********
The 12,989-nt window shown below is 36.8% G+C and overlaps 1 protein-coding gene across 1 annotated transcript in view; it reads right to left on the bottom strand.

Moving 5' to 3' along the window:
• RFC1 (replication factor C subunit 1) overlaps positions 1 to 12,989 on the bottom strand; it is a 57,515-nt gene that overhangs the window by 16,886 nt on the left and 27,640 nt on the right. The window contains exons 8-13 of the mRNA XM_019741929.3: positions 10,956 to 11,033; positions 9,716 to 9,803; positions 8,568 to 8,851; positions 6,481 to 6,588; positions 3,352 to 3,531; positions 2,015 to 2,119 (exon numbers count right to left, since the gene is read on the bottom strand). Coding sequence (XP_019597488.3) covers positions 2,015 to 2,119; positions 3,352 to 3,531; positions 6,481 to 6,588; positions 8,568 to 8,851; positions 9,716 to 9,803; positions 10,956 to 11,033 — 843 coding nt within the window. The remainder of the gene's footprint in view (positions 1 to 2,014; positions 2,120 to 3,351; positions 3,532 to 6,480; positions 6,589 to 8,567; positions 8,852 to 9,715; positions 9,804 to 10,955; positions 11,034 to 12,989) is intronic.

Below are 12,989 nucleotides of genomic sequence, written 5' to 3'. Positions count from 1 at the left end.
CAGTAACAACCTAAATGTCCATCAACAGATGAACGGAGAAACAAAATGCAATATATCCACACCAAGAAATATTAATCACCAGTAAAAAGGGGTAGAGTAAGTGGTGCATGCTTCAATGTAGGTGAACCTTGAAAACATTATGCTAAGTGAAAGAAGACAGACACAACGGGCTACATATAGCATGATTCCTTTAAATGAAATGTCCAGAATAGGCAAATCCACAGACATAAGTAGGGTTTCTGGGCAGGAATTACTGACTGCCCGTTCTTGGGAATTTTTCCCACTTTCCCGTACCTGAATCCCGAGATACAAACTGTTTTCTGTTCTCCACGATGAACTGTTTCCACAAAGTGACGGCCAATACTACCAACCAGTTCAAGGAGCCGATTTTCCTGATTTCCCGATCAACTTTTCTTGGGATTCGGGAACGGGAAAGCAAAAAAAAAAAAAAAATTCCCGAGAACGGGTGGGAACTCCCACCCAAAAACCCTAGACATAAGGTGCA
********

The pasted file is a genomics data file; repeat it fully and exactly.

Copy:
The 12,989-nt window shown below is 36.8% G+C and overlaps 1 protein-coding gene across 1 annotated transcript in view; it reads right to left on the bottom strand.

Moving 5' to 3' along the window:
• RFC1 (replication factor C subunit 1) overlaps positions 1 to 12,989 on the bottom strand; it is a 57,515-nt gene that overhangs the window by 16,886 nt on the left and 27,640 nt on the right. The window contains exons 8-13 of the mRNA XM_019741929.3: positions 10,956 to 11,033; positions 9,716 to 9,803; positions 8,568 to 8,851; positions 6,481 to 6,588; positions 3,352 to 3,531; positions 2,015 to 2,119 (exon numbers count right to left, since the gene is read on the bottom strand). Coding sequence (XP_019597488.3) covers positions 2,015 to 2,119; positions 3,352 to 3,531; positions 6,481 to 6,588; positions 8,568 to 8,851; positions 9,716 to 9,803; positions 10,956 to 11,033 — 843 coding nt within the window. The remainder of the gene's footprint in view (positions 1 to 2,014; positions 2,120 to 3,351; positions 3,532 to 6,480; positions 6,589 to 8,567; positions 8,852 to 9,715; positions 9,804 to 10,955; positions 11,034 to 12,989) is intronic.

Below are 12,989 nucleotides of genomic sequence, written 5' to 3'. Positions count from 1 at the left end.
CAGTAACAACCTAAATGTCCATCAACAGATGAACGGAGAAACAAAATGCAATATATCCACACCAAGAAATATTAATCACCAGTAAAAAGGGGTAGAGTAAGTGGTGCATGCTTCAATGTAGGTGAACCTTGAAAACATTATGCTAAGTGAAAGAAGACAGACACAACGGGCTACATATAGCATGATTCCTTTAAATGAAATGTCCAGAATAGGCAAATCCACAGACATAAGTAGGGTTTCTGGGCAGGAATTACTGACTGCCCGTTCTTGGGAATTTTTCCCACTTTCCCGTACCTGAATCCCGAGATACAAACTGTTTTCTGTTCTCCACGATGAACTGTTTCCACAAAGTGACGGCCAATACTACCAACCAGTTCAAGGAGCCGATTTTCCTGATTTCCCGATCAACTTTTCTTGGGATTCGGGAACGGGAAAGCAAAAAAAAAAAAAAAATTCCCGAGAACGGGTGGGAACTCCCACCCAAAAACCCTAGACATAAGGTGCA